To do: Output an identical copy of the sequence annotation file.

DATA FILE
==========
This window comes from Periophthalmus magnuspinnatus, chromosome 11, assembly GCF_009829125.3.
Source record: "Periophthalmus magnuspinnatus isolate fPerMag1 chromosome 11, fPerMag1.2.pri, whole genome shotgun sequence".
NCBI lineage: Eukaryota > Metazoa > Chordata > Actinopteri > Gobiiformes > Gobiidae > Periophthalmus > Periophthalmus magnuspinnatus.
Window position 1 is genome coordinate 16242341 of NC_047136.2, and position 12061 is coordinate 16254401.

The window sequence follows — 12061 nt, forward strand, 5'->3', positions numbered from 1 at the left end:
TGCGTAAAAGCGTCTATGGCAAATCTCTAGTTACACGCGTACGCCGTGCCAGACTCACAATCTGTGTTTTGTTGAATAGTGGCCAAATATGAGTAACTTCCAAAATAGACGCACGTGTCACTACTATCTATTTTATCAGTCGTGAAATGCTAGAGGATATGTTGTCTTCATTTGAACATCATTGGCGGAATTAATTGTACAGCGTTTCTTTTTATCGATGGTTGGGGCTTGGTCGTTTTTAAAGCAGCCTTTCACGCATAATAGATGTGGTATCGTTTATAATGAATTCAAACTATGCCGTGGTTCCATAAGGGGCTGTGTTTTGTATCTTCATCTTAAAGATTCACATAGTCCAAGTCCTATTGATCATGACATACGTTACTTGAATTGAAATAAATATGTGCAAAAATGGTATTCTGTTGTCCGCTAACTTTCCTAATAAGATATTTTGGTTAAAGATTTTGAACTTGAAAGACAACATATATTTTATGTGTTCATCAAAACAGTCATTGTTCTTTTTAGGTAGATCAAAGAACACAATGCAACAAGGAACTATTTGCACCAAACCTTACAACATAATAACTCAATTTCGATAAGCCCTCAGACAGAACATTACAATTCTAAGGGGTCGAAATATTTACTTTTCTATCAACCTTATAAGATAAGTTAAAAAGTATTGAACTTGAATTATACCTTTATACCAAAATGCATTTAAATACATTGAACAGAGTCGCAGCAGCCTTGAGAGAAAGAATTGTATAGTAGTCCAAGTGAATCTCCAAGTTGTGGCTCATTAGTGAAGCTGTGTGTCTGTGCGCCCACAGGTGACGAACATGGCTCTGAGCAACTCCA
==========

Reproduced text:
This window comes from Periophthalmus magnuspinnatus, chromosome 11, assembly GCF_009829125.3.
Source record: "Periophthalmus magnuspinnatus isolate fPerMag1 chromosome 11, fPerMag1.2.pri, whole genome shotgun sequence".
NCBI lineage: Eukaryota > Metazoa > Chordata > Actinopteri > Gobiiformes > Gobiidae > Periophthalmus > Periophthalmus magnuspinnatus.
Window position 1 is genome coordinate 16242341 of NC_047136.2, and position 12061 is coordinate 16254401.

The window sequence follows — 12061 nt, forward strand, 5'->3', positions numbered from 1 at the left end:
TGCGTAAAAGCGTCTATGGCAAATCTCTAGTTACACGCGTACGCCGTGCCAGACTCACAATCTGTGTTTTGTTGAATAGTGGCCAAATATGAGTAACTTCCAAAATAGACGCACGTGTCACTACTATCTATTTTATCAGTCGTGAAATGCTAGAGGATATGTTGTCTTCATTTGAACATCATTGGCGGAATTAATTGTACAGCGTTTCTTTTTATCGATGGTTGGGGCTTGGTCGTTTTTAAAGCAGCCTTTCACGCATAATAGATGTGGTATCGTTTATAATGAATTCAAACTATGCCGTGGTTCCATAAGGGGCTGTGTTTTGTATCTTCATCTTAAAGATTCACATAGTCCAAGTCCTATTGATCATGACATACGTTACTTGAATTGAAATAAATATGTGCAAAAATGGTATTCTGTTGTCCGCTAACTTTCCTAATAAGATATTTTGGTTAAAGATTTTGAACTTGAAAGACAACATATATTTTATGTGTTCATCAAAACAGTCATTGTTCTTTTTAGGTAGATCAAAGAACACAATGCAACAAGGAACTATTTGCACCAAACCTTACAACATAATAACTCAATTTCGATAAGCCCTCAGACAGAACATTACAATTCTAAGGGGTCGAAATATTTACTTTTCTATCAACCTTATAAGATAAGTTAAAAAGTATTGAACTTGAATTATACCTTTATACCAAAATGCATTTAAATACATTGAACAGAGTCGCAGCAGCCTTGAGAGAAAGAATTGTATAGTAGTCCAAGTGAATCTCCAAGTTGTGGCTCATTAGTGAAGCTGTGTGTCTGTGCGCCCACAGGTGACGAACATGGCTCTGAGCAACTCCA